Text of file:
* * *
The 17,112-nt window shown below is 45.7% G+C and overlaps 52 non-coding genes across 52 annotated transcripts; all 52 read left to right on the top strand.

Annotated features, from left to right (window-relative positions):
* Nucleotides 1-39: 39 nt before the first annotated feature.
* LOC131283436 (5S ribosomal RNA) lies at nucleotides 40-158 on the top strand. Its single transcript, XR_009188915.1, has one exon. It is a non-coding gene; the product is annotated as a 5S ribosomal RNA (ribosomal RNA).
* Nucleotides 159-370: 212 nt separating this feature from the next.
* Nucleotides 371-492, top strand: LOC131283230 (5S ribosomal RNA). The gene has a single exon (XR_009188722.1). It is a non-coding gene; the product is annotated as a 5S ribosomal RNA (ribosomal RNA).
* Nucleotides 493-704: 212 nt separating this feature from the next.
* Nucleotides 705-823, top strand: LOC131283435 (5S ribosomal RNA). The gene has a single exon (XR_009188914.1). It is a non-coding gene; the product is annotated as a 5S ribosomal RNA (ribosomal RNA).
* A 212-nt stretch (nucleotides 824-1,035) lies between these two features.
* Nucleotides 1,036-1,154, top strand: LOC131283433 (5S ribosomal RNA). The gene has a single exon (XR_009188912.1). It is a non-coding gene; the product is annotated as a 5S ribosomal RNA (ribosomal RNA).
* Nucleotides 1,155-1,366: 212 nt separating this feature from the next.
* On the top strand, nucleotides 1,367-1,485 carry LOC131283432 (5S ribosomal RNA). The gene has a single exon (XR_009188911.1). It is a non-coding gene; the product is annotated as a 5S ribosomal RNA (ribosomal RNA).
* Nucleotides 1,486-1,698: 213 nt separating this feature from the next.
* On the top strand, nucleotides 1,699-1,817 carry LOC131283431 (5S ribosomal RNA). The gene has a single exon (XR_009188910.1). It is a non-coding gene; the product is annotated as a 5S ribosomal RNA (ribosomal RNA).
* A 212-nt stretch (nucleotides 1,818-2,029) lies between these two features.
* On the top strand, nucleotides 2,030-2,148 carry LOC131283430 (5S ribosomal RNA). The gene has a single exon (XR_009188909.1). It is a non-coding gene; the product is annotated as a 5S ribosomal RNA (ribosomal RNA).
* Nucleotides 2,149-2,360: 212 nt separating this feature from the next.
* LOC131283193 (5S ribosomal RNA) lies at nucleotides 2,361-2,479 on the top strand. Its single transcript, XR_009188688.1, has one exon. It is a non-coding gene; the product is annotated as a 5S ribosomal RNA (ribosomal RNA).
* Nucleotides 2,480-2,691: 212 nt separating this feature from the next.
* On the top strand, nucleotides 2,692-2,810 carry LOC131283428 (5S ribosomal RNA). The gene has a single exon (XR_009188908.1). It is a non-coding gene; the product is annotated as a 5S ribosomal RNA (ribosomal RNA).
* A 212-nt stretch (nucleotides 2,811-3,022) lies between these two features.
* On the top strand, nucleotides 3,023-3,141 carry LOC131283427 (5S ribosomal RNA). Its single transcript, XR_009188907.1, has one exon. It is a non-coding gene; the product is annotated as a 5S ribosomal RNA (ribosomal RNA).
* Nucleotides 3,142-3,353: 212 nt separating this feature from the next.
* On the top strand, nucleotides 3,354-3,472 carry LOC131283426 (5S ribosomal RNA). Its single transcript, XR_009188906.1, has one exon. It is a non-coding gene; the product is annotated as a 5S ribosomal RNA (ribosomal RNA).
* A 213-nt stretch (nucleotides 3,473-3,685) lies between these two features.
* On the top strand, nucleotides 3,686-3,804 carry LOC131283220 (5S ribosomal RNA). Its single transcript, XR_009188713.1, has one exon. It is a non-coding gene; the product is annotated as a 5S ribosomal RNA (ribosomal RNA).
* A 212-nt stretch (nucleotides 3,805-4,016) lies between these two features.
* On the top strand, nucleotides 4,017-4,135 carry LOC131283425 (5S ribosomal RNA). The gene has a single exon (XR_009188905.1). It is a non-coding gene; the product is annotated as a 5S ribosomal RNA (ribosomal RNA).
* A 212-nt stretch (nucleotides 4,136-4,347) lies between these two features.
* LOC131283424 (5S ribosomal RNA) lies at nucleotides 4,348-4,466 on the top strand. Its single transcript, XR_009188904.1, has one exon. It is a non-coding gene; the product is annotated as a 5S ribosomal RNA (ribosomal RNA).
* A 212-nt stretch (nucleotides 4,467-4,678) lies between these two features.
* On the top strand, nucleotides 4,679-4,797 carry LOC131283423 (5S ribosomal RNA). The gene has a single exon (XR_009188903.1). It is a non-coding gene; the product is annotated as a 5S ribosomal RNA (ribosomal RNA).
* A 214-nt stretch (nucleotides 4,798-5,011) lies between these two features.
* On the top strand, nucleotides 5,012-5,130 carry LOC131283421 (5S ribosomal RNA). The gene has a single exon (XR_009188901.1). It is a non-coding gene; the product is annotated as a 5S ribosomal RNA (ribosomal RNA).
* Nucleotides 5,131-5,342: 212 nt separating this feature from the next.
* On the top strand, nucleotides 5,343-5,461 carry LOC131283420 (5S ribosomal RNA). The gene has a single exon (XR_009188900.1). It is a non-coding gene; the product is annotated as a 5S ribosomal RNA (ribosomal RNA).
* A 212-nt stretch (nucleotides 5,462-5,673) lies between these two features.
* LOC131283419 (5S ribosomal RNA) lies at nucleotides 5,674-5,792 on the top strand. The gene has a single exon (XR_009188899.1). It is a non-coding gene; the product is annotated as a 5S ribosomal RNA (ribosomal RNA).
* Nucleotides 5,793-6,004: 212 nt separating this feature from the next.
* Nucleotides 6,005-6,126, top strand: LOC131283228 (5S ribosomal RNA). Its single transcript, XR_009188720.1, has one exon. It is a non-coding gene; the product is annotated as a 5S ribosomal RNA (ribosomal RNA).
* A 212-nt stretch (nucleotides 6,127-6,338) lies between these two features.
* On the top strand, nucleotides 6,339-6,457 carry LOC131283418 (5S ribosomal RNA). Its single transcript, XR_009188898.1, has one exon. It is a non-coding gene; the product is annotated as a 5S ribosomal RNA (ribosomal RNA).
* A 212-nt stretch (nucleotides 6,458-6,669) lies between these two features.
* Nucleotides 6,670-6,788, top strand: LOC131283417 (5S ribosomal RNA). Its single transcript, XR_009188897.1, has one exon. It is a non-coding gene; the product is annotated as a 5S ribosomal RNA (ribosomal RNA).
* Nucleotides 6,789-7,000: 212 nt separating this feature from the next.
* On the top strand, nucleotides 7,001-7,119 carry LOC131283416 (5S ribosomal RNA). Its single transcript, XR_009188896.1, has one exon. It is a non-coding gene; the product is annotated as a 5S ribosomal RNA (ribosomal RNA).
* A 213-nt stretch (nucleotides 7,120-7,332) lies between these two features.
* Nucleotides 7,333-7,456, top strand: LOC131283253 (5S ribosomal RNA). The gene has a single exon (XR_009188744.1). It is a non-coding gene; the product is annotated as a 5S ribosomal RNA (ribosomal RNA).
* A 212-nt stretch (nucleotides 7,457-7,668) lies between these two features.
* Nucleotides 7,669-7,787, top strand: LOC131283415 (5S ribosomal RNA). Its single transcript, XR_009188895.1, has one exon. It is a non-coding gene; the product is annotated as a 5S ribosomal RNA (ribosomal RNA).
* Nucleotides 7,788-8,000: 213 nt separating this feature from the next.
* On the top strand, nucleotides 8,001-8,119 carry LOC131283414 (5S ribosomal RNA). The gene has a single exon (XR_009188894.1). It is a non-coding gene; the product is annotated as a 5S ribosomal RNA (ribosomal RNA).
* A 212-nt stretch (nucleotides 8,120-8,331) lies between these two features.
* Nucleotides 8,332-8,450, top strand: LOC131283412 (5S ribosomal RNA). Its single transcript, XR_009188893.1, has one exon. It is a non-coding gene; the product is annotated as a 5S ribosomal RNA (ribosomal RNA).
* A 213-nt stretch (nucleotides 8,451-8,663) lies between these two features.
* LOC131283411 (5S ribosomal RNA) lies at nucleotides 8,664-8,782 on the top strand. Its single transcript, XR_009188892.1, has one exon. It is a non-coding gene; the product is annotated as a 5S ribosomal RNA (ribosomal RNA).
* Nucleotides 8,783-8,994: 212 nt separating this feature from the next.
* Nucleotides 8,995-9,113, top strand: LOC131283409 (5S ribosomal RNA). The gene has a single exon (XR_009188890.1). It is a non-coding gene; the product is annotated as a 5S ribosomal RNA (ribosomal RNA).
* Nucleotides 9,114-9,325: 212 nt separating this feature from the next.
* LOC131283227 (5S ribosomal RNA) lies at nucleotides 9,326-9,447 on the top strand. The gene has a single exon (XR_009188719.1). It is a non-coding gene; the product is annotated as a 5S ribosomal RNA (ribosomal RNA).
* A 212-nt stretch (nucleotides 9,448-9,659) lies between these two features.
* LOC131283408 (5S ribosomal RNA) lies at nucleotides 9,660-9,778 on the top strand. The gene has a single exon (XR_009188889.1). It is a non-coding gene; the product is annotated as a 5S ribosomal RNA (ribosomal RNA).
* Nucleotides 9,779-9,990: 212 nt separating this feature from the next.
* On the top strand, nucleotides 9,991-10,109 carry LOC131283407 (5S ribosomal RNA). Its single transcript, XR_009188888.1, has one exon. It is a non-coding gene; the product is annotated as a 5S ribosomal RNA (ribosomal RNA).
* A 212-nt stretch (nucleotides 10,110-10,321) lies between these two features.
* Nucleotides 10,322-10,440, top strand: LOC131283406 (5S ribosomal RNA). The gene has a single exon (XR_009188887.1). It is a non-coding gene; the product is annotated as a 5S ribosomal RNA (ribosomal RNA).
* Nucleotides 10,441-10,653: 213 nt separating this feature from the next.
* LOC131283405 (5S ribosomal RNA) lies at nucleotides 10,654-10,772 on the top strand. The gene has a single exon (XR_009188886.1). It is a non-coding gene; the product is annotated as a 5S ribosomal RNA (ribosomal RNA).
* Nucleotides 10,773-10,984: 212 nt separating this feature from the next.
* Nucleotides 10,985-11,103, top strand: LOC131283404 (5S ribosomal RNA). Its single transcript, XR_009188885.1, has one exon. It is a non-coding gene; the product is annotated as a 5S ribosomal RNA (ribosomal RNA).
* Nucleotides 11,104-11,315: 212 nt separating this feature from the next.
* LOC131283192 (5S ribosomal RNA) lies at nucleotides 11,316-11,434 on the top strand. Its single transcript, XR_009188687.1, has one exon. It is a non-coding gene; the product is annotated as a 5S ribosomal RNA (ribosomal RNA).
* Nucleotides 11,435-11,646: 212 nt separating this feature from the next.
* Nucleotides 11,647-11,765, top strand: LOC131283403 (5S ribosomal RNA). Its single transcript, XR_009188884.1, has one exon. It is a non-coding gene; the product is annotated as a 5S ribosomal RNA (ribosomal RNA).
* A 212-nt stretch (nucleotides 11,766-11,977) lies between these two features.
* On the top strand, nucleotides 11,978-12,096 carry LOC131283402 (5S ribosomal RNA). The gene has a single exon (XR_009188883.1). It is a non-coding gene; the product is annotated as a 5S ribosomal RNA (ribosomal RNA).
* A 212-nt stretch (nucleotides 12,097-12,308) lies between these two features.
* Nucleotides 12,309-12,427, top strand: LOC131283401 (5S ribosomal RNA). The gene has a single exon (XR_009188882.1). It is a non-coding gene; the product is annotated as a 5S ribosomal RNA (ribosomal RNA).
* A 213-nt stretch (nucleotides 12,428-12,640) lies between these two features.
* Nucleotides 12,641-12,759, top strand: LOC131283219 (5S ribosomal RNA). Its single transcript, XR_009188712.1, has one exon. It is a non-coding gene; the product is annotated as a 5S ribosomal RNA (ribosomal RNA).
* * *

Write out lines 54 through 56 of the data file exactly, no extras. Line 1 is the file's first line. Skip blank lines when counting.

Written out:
* Nucleotides 8,332-8,450, top strand: LOC131283412 (5S ribosomal RNA). Its single transcript, XR_009188893.1, has one exon. It is a non-coding gene; the product is annotated as a 5S ribosomal RNA (ribosomal RNA).
* A 213-nt stretch (nucleotides 8,451-8,663) lies between these two features.
* LOC131283411 (5S ribosomal RNA) lies at nucleotides 8,664-8,782 on the top strand. Its single transcript, XR_009188892.1, has one exon. It is a non-coding gene; the product is annotated as a 5S ribosomal RNA (ribosomal RNA).